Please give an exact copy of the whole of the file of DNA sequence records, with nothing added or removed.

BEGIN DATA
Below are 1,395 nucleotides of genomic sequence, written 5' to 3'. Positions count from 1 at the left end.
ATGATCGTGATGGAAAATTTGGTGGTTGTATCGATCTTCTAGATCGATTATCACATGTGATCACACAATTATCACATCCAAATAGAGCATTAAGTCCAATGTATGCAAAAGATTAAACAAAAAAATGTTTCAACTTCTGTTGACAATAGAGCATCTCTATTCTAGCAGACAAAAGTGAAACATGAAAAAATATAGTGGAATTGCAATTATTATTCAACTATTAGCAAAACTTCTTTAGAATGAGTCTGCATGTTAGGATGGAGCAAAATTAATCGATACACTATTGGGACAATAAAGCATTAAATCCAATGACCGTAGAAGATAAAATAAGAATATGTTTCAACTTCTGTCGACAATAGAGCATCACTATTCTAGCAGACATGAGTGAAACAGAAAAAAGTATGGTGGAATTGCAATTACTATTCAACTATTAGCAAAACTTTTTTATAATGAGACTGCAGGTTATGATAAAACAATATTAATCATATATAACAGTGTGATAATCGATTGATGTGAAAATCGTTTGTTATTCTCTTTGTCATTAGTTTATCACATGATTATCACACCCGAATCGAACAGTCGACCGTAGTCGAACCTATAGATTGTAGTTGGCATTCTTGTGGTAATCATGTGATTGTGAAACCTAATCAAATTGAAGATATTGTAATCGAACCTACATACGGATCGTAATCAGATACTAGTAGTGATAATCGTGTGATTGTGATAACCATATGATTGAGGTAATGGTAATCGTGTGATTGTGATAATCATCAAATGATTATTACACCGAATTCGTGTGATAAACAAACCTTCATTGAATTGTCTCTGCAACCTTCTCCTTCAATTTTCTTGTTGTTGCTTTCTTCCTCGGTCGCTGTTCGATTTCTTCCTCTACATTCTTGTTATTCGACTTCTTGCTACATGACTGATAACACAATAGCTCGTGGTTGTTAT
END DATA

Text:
Below are 1,395 nucleotides of genomic sequence, written 5' to 3'. Positions count from 1 at the left end.
ATGATCGTGATGGAAAATTTGGTGGTTGTATCGATCTTCTAGATCGATTATCACATGTGATCACACAATTATCACATCCAAATAGAGCATTAAGTCCAATGTATGCAAAAGATTAAACAAAAAAATGTTTCAACTTCTGTTGACAATAGAGCATCTCTATTCTAGCAGACAAAAGTGAAACATGAAAAAATATAGTGGAATTGCAATTATTATTCAACTATTAGCAAAACTTCTTTAGAATGAGTCTGCATGTTAGGATGGAGCAAAATTAATCGATACACTATTGGGACAATAAAGCATTAAATCCAATGACCGTAGAAGATAAAATAAGAATATGTTTCAACTTCTGTCGACAATAGAGCATCACTATTCTAGCAGACATGAGTGAAACAGAAAAAAGTATGGTGGAATTGCAATTACTATTCAACTATTAGCAAAACTTTTTTATAATGAGACTGCAGGTTATGATAAAACAATATTAATCATATATAACAGTGTGATAATCGATTGATGTGAAAATCGTTTGTTATTCTCTTTGTCATTAGTTTATCACATGATTATCACACCCGAATCGAACAGTCGACCGTAGTCGAACCTATAGATTGTAGTTGGCATTCTTGTGGTAATCATGTGATTGTGAAACCTAATCAAATTGAAGATATTGTAATCGAACCTACATACGGATCGTAATCAGATACTAGTAGTGATAATCGTGTGATTGTGATAACCATATGATTGAGGTAATGGTAATCGTGTGATTGTGATAATCATCAAATGATTATTACACCGAATTCGTGTGATAAACAAACCTTCATTGAATTGTCTCTGCAACCTTCTCCTTCAATTTTCTTGTTGTTGCTTTCTTCCTCGGTCGCTGTTCGATTTCTTCCTCTACATTCTTGTTATTCGACTTCTTGCTACATGACTGATAACACAATAGCTCGTGGTTGTTAT